New Staff: Amyashi, Holst, and Coyote`

WelcomeAmyashi, Holst, and Coyote` have all recently kindly accepted our offer to join the GeekShed staff team. Network administration is not an easy job, and we are thankful for the time they have dedicated to us.

Please welcome Amyashi, Holst, and Coyote` to our staff and congratulate them on their new positions.

Featured Channel: #JupiterBroadcasting

Jupiter Broadcasting Logo

#JupiterBroadcasting is the online chat and IRC home of Jupiter Broadcasting, the podcasting network currently producing six shows and streaming 24/7. The channel was founded by ChrisLAS on April 29, 2009.

What happens in the channel?

We’re a community focused around Jupiter Broadcasting, a podcasting network that produces high quality shows such as the “Linux Action Show” as well as many others. Our current lineup includes these shows:

  • Linux Action Show (LAS)—The world’s #1 Linux podcast covers the best in the open source and Linux world.
  • Coder Radio—A pragmatic look at the art and business of Software Development and related technologies.
  • SciByte—Science and technology, in bite-sized (and delicious) chunks.
  • Unfilter—A media watchdog, meme spotter, and topic deep diver.
  • TechSNAP—The Systems, Network, and Administration Podcast covers stories that impact the tech industry.
  • FauxShow—The network’s unofficial talk show, which features the chat room prominently in “The Lower Third.”

Each show is streamed live, and the channel is frequently featured, meaning you can chime in with your opinion while a show is being recorded. Between shows, the chat is always active with various topics of discussion, from Linux, to tech, to politics, to bacon.

What are the channel policies?

Our chat is very friendly and welcoming to people with differing opinions, as long as you are polite and courteous to your fellow chat members.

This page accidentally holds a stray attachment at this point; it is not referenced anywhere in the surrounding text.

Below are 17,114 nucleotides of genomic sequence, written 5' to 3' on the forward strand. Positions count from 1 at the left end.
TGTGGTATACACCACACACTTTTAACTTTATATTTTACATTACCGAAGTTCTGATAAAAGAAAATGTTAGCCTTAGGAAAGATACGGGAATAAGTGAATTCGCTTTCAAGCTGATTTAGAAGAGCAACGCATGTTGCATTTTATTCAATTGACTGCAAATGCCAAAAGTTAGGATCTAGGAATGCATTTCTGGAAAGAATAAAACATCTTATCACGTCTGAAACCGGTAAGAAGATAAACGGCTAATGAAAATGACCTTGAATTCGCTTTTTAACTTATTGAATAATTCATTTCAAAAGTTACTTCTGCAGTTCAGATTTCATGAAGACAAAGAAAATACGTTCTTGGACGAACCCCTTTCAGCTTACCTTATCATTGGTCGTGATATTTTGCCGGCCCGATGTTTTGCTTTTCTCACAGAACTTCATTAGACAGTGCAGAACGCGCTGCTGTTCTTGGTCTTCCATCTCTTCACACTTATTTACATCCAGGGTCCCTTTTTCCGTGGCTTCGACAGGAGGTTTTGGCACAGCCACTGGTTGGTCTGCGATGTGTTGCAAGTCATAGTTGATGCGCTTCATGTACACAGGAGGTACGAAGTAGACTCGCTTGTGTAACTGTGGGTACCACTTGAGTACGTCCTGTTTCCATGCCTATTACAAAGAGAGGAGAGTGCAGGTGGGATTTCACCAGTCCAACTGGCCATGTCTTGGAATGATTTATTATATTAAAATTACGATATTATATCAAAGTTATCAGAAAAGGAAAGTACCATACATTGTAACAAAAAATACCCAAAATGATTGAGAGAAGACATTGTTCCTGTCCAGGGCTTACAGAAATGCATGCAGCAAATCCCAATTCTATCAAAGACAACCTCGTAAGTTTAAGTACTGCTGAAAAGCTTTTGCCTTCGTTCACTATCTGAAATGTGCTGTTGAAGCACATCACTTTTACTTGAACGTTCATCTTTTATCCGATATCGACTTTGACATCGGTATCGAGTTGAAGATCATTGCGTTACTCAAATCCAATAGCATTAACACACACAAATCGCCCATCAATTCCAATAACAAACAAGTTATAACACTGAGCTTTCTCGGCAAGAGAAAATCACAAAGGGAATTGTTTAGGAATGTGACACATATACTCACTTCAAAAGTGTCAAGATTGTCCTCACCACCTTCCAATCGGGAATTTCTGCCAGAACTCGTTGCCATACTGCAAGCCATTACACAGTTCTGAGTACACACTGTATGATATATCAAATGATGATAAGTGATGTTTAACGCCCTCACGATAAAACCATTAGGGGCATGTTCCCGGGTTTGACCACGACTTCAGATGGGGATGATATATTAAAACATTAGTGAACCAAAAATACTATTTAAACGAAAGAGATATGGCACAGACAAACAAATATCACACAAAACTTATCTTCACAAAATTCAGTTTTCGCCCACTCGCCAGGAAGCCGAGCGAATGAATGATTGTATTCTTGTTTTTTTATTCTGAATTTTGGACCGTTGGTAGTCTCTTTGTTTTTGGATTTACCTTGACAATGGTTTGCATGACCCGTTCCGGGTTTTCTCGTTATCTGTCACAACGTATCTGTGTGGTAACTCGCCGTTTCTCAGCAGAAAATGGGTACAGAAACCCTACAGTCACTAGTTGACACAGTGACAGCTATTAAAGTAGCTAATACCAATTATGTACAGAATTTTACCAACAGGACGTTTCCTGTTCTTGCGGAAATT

Anything else you want folks to know?

Join us live for our 100th episode of TechSNAP, a Systems, Network, and Administration Podcast! It’s sure to be a good time! Mark your calendar for March 7th, 4PM EST (or 2100 UTC)!

You can also find more resources on these pages:

  •—Watch live or tune in in the off-time to watch some re-runs
  •—Catch the audio stream for live shows, or listen to the Jupiter Radio
  •—Submit a story to the subreddits for some of the Jupiter Broadcasting shows. Vote ’em up, and join the community!
  •—Join our new Gaming Community on Google+!


Want to have your channel profiled on the GeekShed website? Check out the requirements and use the online form to apply.


—posted by Tengrrl/Bunny


The Most Popular Tips Published in 2012

Last year we published a list of the 10 Most Visited Tips for 2011. While the order shifted around, it turns you that you had the same top 9 questions for 2012. Why should I register my nickname and how do I do it? (#8 in 2011) rose to the #1 position, and new to the list was the question How Do I Join Channels Automatically?